We’re particularly intrigued by the EP’s first single Aggrophobe: a mystic bass-led stomp with vocals by none other than the inimitable Iggy Pop, where his brooding spoken word verses eventually combine with the band for a mantra-like chorus: 'So many actions, so many voices…’

“We recorded it in Scotland and when we finished it, Anna [Donigan, PINS’ bassist] did the vocal, but because it’s a bit of a word dump, a bit more unusual, we thought it would be cool to get someone else to read it,” McDonald explains. “He was the first choice, really, for all of us, even though it seemed a bit crazy at the time. We spoke to our manager about the best way of trying to get in touch with him – we wrote a letter which I think his manager gave to him, which just asked him if he wanted to be involved.”

The band didn’t think that Pop would reply but a few weeks later he responded, eventually sending his recorded vocals along with a neat little ident, with PINS’ first listen taking place over a mobile phone while they were on tour. “We were all sat around in soundcheck listening off the phone, like, ‘Oh my God, this is so weird!’” McDonald says. “It was mad.”

The video for Aggrophobe, partly filmed in Manchester venue Gullivers, has a satisfyingly neo-noir feel, featuring the band backstage along with shots of a burlesque show in front of red drapes in a way that immediately evokes David Lynch’s hallucinogenic hallmarks. The video forms part of a full-length film for the EP, with the All Hail video now out and the remaining segments set to come.

“We wanted to be a bit dreamy – going between heady dreams and really bad nightmares, like you’re on a really bad trip or something like that,” McDonald teases. “I think as the other videos come out it’ll give a bit more context for it…”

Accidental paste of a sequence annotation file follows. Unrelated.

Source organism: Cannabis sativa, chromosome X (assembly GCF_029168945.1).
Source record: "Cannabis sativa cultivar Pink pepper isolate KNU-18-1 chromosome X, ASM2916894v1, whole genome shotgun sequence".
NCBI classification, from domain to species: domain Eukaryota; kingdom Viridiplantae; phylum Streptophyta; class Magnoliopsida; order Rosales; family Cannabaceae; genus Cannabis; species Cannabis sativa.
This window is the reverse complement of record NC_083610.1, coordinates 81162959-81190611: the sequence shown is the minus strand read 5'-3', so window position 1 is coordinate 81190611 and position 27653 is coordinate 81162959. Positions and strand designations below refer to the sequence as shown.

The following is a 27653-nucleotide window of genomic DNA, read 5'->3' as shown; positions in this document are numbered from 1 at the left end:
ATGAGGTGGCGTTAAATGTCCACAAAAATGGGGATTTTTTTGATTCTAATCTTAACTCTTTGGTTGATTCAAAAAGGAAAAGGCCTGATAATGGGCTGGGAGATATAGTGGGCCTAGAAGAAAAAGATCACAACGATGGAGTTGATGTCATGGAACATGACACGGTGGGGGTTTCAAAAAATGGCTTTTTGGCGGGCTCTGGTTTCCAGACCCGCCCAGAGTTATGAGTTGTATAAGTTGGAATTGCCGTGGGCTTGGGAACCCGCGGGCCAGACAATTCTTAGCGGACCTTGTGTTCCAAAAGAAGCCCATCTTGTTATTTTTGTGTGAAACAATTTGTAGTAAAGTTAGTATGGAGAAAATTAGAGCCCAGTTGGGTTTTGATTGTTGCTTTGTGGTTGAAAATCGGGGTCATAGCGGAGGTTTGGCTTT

We pick up on that recurring theme of Bad Thing, one which shows up in the track In Nightmares and a delightfully watery cover of Joy Division’s Dead Souls – singer/guitarist Faith Holgate had suggested giving the latter a try as they recorded, feeling that it fit with the EP’s tone. It’s a bold move for a Manchester band to cover such influential local progenitors, but McDonald insists that the band didn’t feel any pressure, having confidence in their new direction.   

“I don’t think we really felt under any pressure but I think we’d have known while we were playing it,” McDonald says, referencing the song’s similarity to some of PINS’ older songs like LUVU4LYF and Girls Like Us. “The sounds are more like that, but because of the drum pads and the electronics, the keys and stuff, we also had more new sounds that we’re working on as well. It just felt like a really good track to put in.”

With plenty of songs demoed for LP number three, PINS set off on a headline tour across the UK and Europe in March and April, and are planning to try some of them out before committing them to tape. McDonald highlights the band’s growing desire to combine the solitary nature of demoing with the more spirited live experience in order to capture the best possible essence of themselves.

“We used to play everything just live and go with the best take and then maybe layer the vocals on the top or have an extra guitar line or whatever,” she explains. “Now we’ll still do that for some songs but we’re a bit more open to tracking it. It’s just good to be able to play around with sounds a bit – and have the confidence to do that – rather than doing everything together as a unit because you feel more confident as five rather than doing it on your own.”

McDonald promises a mixture of old, new and unreleased songs during their upcoming headline shows, before an emphasis on the bangers when they support Maxïmo Park in May. And so we leave PINS on the road, facing the slow crawl back to Manchester. With many more nights in the van ahead of them this spring, one hopes the ride will not be a bad thing for them, but rather a good one. 

Bad Thing is out now, Pins play Broadcast, Glasgow, 14 Apr; Sneaky Pete's, Edinburgh, 15 Apr.